Retreat Whitehaven: Review

By: Malcolm Street, Photography by: Malcolm Street

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If you’re looking for space, comfort and storage capacity, look no further than the Retreat Whitehaven.

One of the very noticeable features about this Whitehaven is the striking internal colour scheme. Broadly speaking, the lower areas such as the leather club lounge and benchtops are black, the mid-sections including the splashbacks and fridge doors are red, and the walls and ceiling are white. It might sound a bit stark but it did have a certain appeal and it definitely catches the eye. Parravans’ Michael Edwards did tell me that if a buyer wanted less contrasting internal colours, they are certainly available.

Having lighter colours up top not only aids the reflection of natural light, but also helps the plentiful LED fittings light the space at night. In addition to the generous window space, general ventilation is handled by fore and aft Four Seasons hatches, along with the usual bathroom ceiling hatch. There’s also a centrally-located Aircommand Ibis air-conditioner for when it gets too hot.


The SupaGal box-section chassis is made with 150x50mm (6x2in) main rails and drawbar plus a 100mm (4in) riser for the suspension. Load-sharing leaf springs are used for the tandem axles and the water tanks, protected by a galvanised sheet, are mounted either side of the axles. An additional chassis feature is the battery box, which is mounted behind the offside wheels.

Like the chassis, the body is built in a fairly standard fashion, with a timber frame, insulation for the roof and walls, and aluminium cladding for the exterior. Colour-wise, the black, red and white theme continues outside the van.

Instead of a front boot, good-sized tunnel storage compartments are fitted front and rear. The front tunnel compartment has a slide-out barbecue fitted to the nearside. Large grab handles are fitted to both the front and rear of the van but, given its weight, I’m not sure they are going to be much use in places like grassy caravan parks, except for drying towels! For alfresco living, in addition to the barbecue there is an awning, a picnic table and an entertainment unit.

Given the length and weight of this van, there are no surprises in the towing department – it requires a substantial tow vehicle. That said, it towed behind my turbodiesel Colorado ute without any dramas. About the only thing to keep in mind is the length of the van when turning corners or overtaking. Long-term tourers might want to consider a larger and more comfortable vehicle.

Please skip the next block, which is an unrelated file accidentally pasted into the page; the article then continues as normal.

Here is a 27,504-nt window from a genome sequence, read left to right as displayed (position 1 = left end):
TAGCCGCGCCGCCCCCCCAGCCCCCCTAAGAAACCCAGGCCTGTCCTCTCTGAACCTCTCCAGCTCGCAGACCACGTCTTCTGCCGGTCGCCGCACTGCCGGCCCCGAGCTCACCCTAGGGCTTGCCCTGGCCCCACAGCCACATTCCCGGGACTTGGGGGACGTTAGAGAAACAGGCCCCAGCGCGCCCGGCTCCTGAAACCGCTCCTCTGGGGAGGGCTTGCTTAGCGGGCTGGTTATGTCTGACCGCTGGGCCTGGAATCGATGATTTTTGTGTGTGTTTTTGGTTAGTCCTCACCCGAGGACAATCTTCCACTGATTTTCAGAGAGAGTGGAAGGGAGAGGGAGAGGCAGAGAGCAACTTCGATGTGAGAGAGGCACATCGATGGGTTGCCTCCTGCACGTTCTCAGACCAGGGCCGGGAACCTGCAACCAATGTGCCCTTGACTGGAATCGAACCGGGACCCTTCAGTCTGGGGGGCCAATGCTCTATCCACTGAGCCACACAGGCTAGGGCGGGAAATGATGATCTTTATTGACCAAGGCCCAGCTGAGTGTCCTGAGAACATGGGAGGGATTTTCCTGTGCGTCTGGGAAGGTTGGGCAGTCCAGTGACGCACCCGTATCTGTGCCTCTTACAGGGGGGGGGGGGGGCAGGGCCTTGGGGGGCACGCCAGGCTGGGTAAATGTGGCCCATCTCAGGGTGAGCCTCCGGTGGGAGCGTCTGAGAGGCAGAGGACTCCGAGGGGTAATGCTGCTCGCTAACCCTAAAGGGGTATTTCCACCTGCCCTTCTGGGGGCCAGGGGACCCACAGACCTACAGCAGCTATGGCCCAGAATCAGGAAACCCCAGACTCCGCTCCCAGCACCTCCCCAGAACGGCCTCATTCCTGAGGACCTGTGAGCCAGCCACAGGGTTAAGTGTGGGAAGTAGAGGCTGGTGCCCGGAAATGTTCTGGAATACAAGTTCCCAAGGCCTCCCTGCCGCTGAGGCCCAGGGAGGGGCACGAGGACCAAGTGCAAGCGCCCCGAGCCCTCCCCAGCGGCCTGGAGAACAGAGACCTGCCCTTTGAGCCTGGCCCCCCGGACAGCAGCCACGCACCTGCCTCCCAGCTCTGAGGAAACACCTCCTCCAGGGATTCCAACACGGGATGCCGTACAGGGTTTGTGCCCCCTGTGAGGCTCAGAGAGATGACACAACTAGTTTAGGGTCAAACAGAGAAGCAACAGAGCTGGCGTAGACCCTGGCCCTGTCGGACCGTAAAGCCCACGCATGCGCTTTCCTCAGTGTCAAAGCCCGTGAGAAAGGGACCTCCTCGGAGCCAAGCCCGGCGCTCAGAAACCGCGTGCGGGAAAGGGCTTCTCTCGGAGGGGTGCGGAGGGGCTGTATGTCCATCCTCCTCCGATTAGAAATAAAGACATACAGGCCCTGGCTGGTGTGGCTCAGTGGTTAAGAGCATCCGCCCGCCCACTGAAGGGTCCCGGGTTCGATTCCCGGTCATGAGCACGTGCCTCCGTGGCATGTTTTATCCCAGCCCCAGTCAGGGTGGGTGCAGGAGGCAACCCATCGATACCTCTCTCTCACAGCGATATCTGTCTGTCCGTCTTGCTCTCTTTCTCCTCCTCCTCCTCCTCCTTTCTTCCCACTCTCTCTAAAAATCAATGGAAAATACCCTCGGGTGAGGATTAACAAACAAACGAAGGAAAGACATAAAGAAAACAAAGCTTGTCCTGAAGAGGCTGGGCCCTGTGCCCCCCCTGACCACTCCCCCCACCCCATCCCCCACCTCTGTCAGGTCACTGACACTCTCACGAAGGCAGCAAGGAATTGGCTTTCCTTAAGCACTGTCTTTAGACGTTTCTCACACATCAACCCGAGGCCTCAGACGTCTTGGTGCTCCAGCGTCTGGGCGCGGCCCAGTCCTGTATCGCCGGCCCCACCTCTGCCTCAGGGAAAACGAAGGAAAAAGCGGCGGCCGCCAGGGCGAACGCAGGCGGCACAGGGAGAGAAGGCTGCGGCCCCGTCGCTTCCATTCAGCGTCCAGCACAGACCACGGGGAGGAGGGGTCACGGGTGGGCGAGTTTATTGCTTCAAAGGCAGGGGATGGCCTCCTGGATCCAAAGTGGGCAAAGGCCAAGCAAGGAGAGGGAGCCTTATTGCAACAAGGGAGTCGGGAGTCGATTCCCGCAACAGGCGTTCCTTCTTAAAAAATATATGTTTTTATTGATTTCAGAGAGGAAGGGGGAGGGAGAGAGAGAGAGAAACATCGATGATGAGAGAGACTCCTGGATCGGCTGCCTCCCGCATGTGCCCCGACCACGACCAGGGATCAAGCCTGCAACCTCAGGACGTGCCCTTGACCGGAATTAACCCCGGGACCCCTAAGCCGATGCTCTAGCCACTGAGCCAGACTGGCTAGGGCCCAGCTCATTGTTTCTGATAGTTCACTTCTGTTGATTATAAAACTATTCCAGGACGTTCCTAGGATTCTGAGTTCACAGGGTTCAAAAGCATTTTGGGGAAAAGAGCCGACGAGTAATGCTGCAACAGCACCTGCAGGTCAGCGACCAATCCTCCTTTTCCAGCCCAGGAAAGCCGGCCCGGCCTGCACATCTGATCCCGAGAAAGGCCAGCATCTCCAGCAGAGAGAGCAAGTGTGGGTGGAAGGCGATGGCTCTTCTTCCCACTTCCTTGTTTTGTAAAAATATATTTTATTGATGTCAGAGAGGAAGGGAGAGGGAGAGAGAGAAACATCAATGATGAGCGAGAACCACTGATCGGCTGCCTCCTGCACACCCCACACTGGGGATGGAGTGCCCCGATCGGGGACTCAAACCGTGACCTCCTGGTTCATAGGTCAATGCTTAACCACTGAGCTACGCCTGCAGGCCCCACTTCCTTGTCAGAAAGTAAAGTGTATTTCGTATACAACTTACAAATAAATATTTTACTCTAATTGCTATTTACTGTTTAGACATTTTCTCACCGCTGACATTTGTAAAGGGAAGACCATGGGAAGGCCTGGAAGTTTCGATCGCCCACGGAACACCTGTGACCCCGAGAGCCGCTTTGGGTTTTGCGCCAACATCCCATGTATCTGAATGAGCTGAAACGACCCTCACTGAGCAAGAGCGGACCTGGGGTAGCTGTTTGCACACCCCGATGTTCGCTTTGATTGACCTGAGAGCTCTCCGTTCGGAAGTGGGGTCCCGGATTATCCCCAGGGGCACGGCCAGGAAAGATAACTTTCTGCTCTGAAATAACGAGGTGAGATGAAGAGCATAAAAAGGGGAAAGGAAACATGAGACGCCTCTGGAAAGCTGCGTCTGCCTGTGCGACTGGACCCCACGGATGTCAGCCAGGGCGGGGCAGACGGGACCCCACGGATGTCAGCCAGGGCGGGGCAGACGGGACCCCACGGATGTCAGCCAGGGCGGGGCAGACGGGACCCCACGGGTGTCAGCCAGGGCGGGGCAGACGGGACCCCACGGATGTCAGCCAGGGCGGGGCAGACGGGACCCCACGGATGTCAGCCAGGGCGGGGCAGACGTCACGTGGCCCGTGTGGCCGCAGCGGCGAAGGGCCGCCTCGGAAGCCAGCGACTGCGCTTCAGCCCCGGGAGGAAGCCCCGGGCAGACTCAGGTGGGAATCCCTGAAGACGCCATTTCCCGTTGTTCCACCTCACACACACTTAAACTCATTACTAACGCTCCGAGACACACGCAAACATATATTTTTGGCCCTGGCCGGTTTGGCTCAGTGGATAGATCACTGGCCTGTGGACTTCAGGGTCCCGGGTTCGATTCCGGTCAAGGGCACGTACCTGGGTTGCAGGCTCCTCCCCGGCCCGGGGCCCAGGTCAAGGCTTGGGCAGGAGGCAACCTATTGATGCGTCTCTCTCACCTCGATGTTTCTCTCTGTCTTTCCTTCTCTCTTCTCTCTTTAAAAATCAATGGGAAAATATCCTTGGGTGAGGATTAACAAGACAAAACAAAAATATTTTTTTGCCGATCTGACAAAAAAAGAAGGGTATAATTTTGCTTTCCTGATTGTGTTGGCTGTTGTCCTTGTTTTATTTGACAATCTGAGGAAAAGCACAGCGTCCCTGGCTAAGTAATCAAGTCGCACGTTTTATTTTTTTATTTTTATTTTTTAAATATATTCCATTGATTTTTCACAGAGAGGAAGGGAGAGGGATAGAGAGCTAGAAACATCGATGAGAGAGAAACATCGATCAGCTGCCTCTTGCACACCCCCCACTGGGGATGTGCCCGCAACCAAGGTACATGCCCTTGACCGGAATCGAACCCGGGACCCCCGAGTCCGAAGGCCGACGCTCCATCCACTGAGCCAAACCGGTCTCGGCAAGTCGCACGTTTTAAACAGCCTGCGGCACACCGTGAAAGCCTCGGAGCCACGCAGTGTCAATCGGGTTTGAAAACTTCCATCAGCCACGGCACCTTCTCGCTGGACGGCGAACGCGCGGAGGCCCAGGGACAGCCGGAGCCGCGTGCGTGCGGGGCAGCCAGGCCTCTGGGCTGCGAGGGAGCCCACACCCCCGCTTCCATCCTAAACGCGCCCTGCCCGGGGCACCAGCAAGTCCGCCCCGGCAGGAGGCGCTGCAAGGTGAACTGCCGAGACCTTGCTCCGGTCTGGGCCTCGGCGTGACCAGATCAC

I liked…

  • Very comfortable interior
  • Well-equipped and spacious kitchen
  • Club lounge is great for relaxing
  • Good storage capacity
  • Bright colour scheme

I would have liked…

  • Long van to tow
  • Comparably small dining table
  • Large tow vehicle required


Weights and measures

  • Overall length 9.61m (31ft 6in)
  • External body length 7.8m (25ft 7in)
  • External body width 2.44m (8ft)
  • Travel height 2.9m (9ft 6in)
  • Internal height 1.98m (6ft 6in)
  • Tare 2798kg
  • ATM 3200kg
  • Ball weight 281kg


  • Frame Meranti
  • Cladding Aluminium
  • Chassis SupaGal
  • Suspension Tandem-axle load sharing
  • Brakes 12in electric
  • Wheels 15in
  • Water 2x95L
  • Battery 1x100Ah
  • Solar 1x155W
  • Air-conditioner Aircommand Ibis 3
  • Gas 2x9kg
  • Sway Control Dexter


  • Cooking Swift four-burner, grill and oven
  • Fridge Dometic RM4805 225L three-way
  • Microwave Daewoo
  • Toilet Thetford cassette
  • Shower Separate cubicle
  • Lighting 12V LED
  • Hot water Atwood 23L gas/electric

Options fitted

  • None

Price as shown

  • $94,700 (on-road, NSW)

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The full test appears in Caravan World #541 September 2015. Subscribe today for the latest caravan reviews and news every month!